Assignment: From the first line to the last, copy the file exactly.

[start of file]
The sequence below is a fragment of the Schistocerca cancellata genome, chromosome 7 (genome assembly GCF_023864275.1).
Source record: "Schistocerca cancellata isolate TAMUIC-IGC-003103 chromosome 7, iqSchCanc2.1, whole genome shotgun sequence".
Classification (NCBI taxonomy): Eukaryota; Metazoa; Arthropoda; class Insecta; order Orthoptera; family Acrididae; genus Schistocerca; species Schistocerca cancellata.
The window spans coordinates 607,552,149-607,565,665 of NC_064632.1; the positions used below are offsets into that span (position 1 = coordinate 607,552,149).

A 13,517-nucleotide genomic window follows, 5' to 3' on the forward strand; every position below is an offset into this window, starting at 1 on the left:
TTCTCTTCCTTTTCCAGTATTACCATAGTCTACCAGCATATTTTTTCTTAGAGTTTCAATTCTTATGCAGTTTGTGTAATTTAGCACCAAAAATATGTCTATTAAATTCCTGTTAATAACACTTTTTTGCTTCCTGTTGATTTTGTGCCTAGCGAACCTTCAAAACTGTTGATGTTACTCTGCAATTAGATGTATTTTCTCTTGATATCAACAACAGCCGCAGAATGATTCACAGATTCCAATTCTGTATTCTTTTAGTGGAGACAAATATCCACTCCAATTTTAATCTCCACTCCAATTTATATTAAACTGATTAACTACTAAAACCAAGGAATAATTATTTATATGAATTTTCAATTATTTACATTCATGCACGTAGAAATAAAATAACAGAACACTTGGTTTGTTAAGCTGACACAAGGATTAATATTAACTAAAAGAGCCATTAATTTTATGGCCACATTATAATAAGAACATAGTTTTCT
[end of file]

The sequence below is a fragment of the Schistocerca cancellata genome, chromosome 7 (genome assembly GCF_023864275.1).
Source record: "Schistocerca cancellata isolate TAMUIC-IGC-003103 chromosome 7, iqSchCanc2.1, whole genome shotgun sequence".
Classification (NCBI taxonomy): Eukaryota; Metazoa; Arthropoda; class Insecta; order Orthoptera; family Acrididae; genus Schistocerca; species Schistocerca cancellata.
The window spans coordinates 607,552,149-607,565,665 of NC_064632.1; the positions used below are offsets into that span (position 1 = coordinate 607,552,149).

A 13,517-nucleotide genomic window follows, 5' to 3' on the forward strand; every position below is an offset into this window, starting at 1 on the left:
TTCTCTTCCTTTTCCAGTATTACCATAGTCTACCAGCATATTTTTTCTTAGAGTTTCAATTCTTATGCAGTTTGTGTAATTTAGCACCAAAAATATGTCTATTAAATTCCTGTTAATAACACTTTTTTGCTTCCTGTTGATTTTGTGCCTAGCGAACCTTCAAAACTGTTGATGTTACTCTGCAATTAGATGTATTTTCTCTTGATATCAACAACAGCCGCAGAATGATTCACAGATTCCAATTCTGTATTCTTTTAGTGGAGACAAATATCCACTCCAATTTTAATCTCCACTCCAATTTATATTAAACTGATTAACTACTAAAACCAAGGAATAATTATTTATATGAATTTTCAATTATTTACATTCATGCACGTAGAAATAAAATAACAGAACACTTGGTTTGTTAAGCTGACACAAGGATTAATATTAACTAAAAGAGCCATTAATTTTATGGCCACATTATAATAAGAACATAGTTTTCT